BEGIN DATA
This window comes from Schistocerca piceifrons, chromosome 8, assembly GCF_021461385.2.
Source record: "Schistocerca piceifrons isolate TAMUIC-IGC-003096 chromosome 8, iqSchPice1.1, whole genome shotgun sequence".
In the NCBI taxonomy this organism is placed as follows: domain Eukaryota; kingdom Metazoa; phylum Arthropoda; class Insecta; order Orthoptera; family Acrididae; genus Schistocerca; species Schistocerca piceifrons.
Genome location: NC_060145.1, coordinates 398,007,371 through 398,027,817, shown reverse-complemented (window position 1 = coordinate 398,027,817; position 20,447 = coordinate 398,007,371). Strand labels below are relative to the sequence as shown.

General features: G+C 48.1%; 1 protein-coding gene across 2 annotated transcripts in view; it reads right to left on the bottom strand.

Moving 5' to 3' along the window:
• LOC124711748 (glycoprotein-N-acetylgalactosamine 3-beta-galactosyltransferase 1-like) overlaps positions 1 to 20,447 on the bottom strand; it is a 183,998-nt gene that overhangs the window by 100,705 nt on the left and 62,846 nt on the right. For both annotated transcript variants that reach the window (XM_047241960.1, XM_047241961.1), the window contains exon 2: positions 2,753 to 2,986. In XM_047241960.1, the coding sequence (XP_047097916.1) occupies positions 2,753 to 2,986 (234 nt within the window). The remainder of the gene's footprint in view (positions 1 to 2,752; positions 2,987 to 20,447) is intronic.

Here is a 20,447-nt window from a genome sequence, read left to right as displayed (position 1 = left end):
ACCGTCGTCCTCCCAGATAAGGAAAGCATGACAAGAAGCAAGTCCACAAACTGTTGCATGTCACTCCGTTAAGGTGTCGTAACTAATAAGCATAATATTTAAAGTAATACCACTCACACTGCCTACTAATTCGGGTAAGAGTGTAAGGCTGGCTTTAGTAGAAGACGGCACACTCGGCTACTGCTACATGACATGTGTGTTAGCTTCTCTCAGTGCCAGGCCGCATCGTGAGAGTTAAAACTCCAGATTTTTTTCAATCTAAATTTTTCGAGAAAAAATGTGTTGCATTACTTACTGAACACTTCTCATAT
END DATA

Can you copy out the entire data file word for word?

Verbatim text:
This window comes from Schistocerca piceifrons, chromosome 8, assembly GCF_021461385.2.
Source record: "Schistocerca piceifrons isolate TAMUIC-IGC-003096 chromosome 8, iqSchPice1.1, whole genome shotgun sequence".
In the NCBI taxonomy this organism is placed as follows: domain Eukaryota; kingdom Metazoa; phylum Arthropoda; class Insecta; order Orthoptera; family Acrididae; genus Schistocerca; species Schistocerca piceifrons.
Genome location: NC_060145.1, coordinates 398,007,371 through 398,027,817, shown reverse-complemented (window position 1 = coordinate 398,027,817; position 20,447 = coordinate 398,007,371). Strand labels below are relative to the sequence as shown.

General features: G+C 48.1%; 1 protein-coding gene across 2 annotated transcripts in view; it reads right to left on the bottom strand.

Moving 5' to 3' along the window:
• LOC124711748 (glycoprotein-N-acetylgalactosamine 3-beta-galactosyltransferase 1-like) overlaps positions 1 to 20,447 on the bottom strand; it is a 183,998-nt gene that overhangs the window by 100,705 nt on the left and 62,846 nt on the right. For both annotated transcript variants that reach the window (XM_047241960.1, XM_047241961.1), the window contains exon 2: positions 2,753 to 2,986. In XM_047241960.1, the coding sequence (XP_047097916.1) occupies positions 2,753 to 2,986 (234 nt within the window). The remainder of the gene's footprint in view (positions 1 to 2,752; positions 2,987 to 20,447) is intronic.

Here is a 20,447-nt window from a genome sequence, read left to right as displayed (position 1 = left end):
ACCGTCGTCCTCCCAGATAAGGAAAGCATGACAAGAAGCAAGTCCACAAACTGTTGCATGTCACTCCGTTAAGGTGTCGTAACTAATAAGCATAATATTTAAAGTAATACCACTCACACTGCCTACTAATTCGGGTAAGAGTGTAAGGCTGGCTTTAGTAGAAGACGGCACACTCGGCTACTGCTACATGACATGTGTGTTAGCTTCTCTCAGTGCCAGGCCGCATCGTGAGAGTTAAAACTCCAGATTTTTTTCAATCTAAATTTTTCGAGAAAAAATGTGTTGCATTACTTACTGAACACTTCTCATAT